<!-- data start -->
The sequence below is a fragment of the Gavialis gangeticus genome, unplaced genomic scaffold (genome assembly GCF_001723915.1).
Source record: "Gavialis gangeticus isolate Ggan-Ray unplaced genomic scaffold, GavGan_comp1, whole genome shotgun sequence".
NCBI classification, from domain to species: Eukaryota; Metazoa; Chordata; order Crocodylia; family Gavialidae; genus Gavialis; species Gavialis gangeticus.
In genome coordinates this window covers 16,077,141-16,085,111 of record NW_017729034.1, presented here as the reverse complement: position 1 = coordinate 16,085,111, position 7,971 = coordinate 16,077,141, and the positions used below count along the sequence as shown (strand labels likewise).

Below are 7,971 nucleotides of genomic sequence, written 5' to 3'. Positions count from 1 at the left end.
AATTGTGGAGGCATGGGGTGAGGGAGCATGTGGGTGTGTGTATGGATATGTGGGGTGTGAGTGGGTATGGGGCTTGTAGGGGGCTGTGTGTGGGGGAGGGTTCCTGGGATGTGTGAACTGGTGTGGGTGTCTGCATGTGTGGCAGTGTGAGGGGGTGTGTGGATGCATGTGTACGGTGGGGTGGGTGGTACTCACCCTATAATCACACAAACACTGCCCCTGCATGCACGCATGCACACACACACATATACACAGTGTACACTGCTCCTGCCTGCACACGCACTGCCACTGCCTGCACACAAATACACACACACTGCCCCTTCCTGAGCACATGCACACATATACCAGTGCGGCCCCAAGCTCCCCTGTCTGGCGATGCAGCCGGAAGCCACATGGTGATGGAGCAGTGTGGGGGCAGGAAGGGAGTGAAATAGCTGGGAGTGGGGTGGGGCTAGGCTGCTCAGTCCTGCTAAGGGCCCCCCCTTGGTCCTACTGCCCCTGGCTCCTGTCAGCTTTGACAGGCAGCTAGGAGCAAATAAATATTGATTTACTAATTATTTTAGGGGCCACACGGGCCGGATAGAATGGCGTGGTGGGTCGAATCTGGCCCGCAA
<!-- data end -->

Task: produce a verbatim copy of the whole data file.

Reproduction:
The sequence below is a fragment of the Gavialis gangeticus genome, unplaced genomic scaffold (genome assembly GCF_001723915.1).
Source record: "Gavialis gangeticus isolate Ggan-Ray unplaced genomic scaffold, GavGan_comp1, whole genome shotgun sequence".
NCBI classification, from domain to species: Eukaryota; Metazoa; Chordata; order Crocodylia; family Gavialidae; genus Gavialis; species Gavialis gangeticus.
In genome coordinates this window covers 16,077,141-16,085,111 of record NW_017729034.1, presented here as the reverse complement: position 1 = coordinate 16,085,111, position 7,971 = coordinate 16,077,141, and the positions used below count along the sequence as shown (strand labels likewise).

Below are 7,971 nucleotides of genomic sequence, written 5' to 3'. Positions count from 1 at the left end.
AATTGTGGAGGCATGGGGTGAGGGAGCATGTGGGTGTGTGTATGGATATGTGGGGTGTGAGTGGGTATGGGGCTTGTAGGGGGCTGTGTGTGGGGGAGGGTTCCTGGGATGTGTGAACTGGTGTGGGTGTCTGCATGTGTGGCAGTGTGAGGGGGTGTGTGGATGCATGTGTACGGTGGGGTGGGTGGTACTCACCCTATAATCACACAAACACTGCCCCTGCATGCACGCATGCACACACACACATATACACAGTGTACACTGCTCCTGCCTGCACACGCACTGCCACTGCCTGCACACAAATACACACACACTGCCCCTTCCTGAGCACATGCACACATATACCAGTGCGGCCCCAAGCTCCCCTGTCTGGCGATGCAGCCGGAAGCCACATGGTGATGGAGCAGTGTGGGGGCAGGAAGGGAGTGAAATAGCTGGGAGTGGGGTGGGGCTAGGCTGCTCAGTCCTGCTAAGGGCCCCCCCTTGGTCCTACTGCCCCTGGCTCCTGTCAGCTTTGACAGGCAGCTAGGAGCAAATAAATATTGATTTACTAATTATTTTAGGGGCCACACGGGCCGGATAGAATGGCGTGGTGGGTCGAATCTGGCCCGCAA